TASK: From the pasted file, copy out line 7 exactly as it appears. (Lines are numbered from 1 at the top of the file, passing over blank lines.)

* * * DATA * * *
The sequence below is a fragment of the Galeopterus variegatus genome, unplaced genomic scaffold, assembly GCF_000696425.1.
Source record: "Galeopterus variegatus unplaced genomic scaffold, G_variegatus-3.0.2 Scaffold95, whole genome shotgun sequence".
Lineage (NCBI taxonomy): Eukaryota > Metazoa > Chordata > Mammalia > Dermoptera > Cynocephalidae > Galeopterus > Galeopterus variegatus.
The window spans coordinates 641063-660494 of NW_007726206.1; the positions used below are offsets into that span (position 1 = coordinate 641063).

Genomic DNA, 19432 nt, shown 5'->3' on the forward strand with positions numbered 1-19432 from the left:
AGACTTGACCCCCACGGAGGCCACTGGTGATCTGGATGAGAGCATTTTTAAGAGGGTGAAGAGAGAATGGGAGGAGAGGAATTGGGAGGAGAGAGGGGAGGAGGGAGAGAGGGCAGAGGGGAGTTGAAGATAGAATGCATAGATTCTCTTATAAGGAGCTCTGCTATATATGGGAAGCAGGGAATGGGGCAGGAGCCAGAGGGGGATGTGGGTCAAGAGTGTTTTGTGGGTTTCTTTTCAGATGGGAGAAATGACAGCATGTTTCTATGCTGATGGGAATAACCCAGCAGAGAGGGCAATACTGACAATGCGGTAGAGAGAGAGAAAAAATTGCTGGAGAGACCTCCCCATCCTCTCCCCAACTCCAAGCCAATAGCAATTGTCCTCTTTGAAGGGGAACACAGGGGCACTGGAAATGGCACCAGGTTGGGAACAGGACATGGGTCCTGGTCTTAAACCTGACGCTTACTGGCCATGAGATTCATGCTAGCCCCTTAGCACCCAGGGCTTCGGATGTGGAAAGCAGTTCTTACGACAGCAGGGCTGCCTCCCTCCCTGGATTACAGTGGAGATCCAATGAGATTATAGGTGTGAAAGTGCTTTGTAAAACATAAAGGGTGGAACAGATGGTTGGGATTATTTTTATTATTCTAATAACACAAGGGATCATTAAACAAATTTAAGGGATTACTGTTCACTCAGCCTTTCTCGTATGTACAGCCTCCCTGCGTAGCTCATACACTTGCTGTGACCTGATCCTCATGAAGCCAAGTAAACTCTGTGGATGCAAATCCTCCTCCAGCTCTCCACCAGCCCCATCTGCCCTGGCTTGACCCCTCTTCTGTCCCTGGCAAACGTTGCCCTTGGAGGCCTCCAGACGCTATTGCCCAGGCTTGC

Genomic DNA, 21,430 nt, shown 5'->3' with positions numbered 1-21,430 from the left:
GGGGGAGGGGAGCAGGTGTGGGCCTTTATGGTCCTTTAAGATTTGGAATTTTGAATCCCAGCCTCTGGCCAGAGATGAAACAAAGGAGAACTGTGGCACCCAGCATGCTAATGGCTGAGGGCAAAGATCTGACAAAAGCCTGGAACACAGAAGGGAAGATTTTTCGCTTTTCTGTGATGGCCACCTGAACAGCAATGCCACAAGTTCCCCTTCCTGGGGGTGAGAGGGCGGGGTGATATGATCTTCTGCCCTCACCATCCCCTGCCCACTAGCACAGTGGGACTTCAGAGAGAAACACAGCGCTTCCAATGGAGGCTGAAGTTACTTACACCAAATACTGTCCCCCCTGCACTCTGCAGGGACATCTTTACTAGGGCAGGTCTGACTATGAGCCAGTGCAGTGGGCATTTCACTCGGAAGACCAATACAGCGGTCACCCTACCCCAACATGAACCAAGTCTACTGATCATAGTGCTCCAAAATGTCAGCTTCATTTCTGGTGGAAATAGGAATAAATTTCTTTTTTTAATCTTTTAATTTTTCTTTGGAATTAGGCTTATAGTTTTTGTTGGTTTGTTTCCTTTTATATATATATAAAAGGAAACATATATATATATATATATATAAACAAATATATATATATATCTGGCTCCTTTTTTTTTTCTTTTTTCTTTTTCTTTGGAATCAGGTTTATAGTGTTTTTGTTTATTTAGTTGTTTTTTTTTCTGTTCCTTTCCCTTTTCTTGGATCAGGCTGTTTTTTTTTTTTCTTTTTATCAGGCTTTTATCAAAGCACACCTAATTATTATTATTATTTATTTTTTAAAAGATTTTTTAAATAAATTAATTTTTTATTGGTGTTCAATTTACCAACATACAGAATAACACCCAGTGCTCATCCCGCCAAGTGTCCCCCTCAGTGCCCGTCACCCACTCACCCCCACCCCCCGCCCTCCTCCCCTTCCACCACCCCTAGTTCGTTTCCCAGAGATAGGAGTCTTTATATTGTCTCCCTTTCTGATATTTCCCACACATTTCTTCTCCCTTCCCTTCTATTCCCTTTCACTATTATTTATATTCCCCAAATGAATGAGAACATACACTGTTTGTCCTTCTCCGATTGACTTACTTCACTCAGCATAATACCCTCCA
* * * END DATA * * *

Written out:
Genomic DNA, 21,430 nt, shown 5'->3' with positions numbered 1-21,430 from the left: